Spell impress friends

There are many ways to impress your new friends or your old acquaintances with your brilliant mind. However, nothing proves your distinguishing mental abilities more than the proper use of grammar. Nowadays, popular culture and social media have derailed the traditional standards of the English language in both spoken and written forms. Grammatical mistakes that would have been severely mocked only two decades ago are now perfectly acceptable in various means of communication. Still, you can separate yourself from this trend and maintain your linguistic principles intact with a few simple tips.

Spell and write clearly

One of the main instances of being lost in translation is when a person uses a word with a statutory meaning to refer to something completely different. The most common examples are the confusion between “its” and “it’s”; “they’re” and “their” or between “your” and “you’re.” These are capital rules that many people get wrong. Such a mistake may have your friends wondering if you have ever been in a school or a library.

Apply essential grammar rules

The best way to improve your speech and your writing skills is to practice proper grammar on a constant basis. This way, you will avoid saying things like “You and me were meant for each other,” instead of “You and I…” or confusing “affect” for “effect” and “flours” for “flowers” etc.

How to “literally” impress your friends

“Literally” is an adverb that has become an annoying presence in many people’s styles of communication. At its basic meaning, this word describes an accurate trait, action or outcome. Its use in any other instance than a realistic event is purely absurd. For example, if somebody says: “I literally died when I heard the news,” that person would make a paradox statement, as he or she would have been already breathless before even telling their story. A complete renunciation of this word will add realism and credibility to your speech and make you look better in front of your friends.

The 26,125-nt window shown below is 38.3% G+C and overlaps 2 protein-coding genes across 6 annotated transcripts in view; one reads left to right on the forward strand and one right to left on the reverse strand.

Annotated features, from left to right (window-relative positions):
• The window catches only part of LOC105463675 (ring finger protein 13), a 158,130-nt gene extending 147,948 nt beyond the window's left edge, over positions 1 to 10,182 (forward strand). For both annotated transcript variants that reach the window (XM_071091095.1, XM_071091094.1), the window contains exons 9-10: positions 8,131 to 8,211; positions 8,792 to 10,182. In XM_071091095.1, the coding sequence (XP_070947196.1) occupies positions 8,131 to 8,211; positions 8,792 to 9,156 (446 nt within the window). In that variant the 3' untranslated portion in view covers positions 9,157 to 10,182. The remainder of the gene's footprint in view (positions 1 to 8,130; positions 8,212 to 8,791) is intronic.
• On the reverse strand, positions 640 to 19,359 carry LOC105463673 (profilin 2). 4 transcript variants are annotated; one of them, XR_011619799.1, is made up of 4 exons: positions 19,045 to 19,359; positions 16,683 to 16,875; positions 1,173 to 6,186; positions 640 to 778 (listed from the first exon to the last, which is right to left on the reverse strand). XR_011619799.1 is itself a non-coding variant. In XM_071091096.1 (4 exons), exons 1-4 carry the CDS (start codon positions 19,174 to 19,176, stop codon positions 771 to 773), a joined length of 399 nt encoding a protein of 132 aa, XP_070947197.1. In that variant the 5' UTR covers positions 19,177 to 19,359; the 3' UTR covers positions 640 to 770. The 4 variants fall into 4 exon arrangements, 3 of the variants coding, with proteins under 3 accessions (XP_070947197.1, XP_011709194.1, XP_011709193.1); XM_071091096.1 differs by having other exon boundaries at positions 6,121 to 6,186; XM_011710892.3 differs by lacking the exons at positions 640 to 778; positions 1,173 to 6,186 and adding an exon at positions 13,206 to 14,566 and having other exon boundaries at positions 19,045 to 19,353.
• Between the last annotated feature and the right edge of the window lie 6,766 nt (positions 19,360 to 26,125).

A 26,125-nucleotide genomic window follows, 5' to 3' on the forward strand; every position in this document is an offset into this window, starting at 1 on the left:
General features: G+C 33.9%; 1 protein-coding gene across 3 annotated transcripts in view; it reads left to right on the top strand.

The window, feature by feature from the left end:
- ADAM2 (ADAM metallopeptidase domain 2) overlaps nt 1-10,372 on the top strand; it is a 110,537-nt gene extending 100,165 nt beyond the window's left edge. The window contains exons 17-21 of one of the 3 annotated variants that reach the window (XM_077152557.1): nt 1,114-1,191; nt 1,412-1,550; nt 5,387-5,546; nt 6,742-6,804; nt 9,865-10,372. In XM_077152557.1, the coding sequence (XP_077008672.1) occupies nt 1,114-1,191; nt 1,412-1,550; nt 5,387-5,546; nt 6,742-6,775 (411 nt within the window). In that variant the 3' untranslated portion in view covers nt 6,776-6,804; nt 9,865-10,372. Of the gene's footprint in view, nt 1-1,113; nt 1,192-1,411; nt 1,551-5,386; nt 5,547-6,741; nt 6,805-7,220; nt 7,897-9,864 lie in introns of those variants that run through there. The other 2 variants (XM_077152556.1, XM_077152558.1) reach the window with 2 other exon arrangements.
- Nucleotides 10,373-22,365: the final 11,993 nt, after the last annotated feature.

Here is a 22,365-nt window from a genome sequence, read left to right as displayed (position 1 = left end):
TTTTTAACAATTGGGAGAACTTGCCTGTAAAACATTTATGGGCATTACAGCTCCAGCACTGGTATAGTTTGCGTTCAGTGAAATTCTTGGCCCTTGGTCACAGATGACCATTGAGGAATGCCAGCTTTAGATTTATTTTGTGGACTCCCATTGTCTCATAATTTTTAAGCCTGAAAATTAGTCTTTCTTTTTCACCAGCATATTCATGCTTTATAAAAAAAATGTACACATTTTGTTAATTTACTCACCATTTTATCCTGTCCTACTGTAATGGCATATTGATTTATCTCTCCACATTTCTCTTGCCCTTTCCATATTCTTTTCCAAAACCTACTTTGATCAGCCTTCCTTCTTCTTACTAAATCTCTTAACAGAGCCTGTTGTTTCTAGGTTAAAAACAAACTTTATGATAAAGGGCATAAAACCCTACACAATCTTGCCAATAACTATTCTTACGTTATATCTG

Grammar way of life


Writing well is a relative concept, and it applies to the circumstances and the reason why you are sharing your thoughts. Twitting a message with a few botched words just to keep it in the limit of 140 characters has its own level of correctness. However, doing the same in an essay or a job application may have a different effect on the reader. These oscillating rules are conditional standards and the way you use them define you in the eyes of the ones who receive your writings.

Here are some tips to help you keep your writing style clean and allow you to live perfectly comfortable with everything you put on paper.

Whom vs. Who

The difference between the objective form of a pronoun and its relaxed version is crucial. The best example on this matter is the contrast between “whom” and “who.” The former is a formalized and slightly antique option, mostly used in literature. The latter is, of course, the version that we use with a relaxed tone in everyday conversations.
The ideal way to separate them before using either one in a phrase is to substitute them with the third person pronoun. When utilized as a subject, like he or she, the correct form is “who.” However, if you are referring to an object, the right version to use would be “whom.” For example: “Let him who is without sin…” vs. “For whom the bell tolls.”

Write singular and plural nouns well

One of the most important aspects to remember about nouns is that they can be singular or plural, yet the way you relate them to verbs makes all the difference. For example, when referring to a music band, the instinct tells us to use a plural correlation: “The band are playing a concert tonight.” However, this would be wrong as the group is a single unit. On the other hand, when talking about a collection of individuals, the correct way to write is “The family were leaving their past behind and searching for a new beginning.” This simple nuance makes all the difference and it says to your reader more about your attention to details.

Learn about standard comparisons

We use comparisons in our speech on a daily basis. They help us to differentiate between disproportionate values and to standardize certain equivalents. The main contrast between “comparing to” and “comparing with” escapes the notion of many writers and it can lead to undesired consequences. When trying to analyze the differences and similarities between two cars, for example, you “compare one with the other.” However, when trying to tell your loved one that she has the characteristics of a wildflower or a summer night’s dream, you “compare her to it.” It shows that you liken her to a romantic symbol rather than confronting her to it.

You can break redundant rules

One minor change to the traditional style of writing is starting sentences with conjunctions. The old scholars believed that there was nothing fouler than to see words like “because” or “and” at the beginning of a phrase. Modern compositions shy away from this rule and rightly so. This standard gives your writing fluidity, coherence, and estheticism. It also says a lot about you as a writer and how much you value your readers.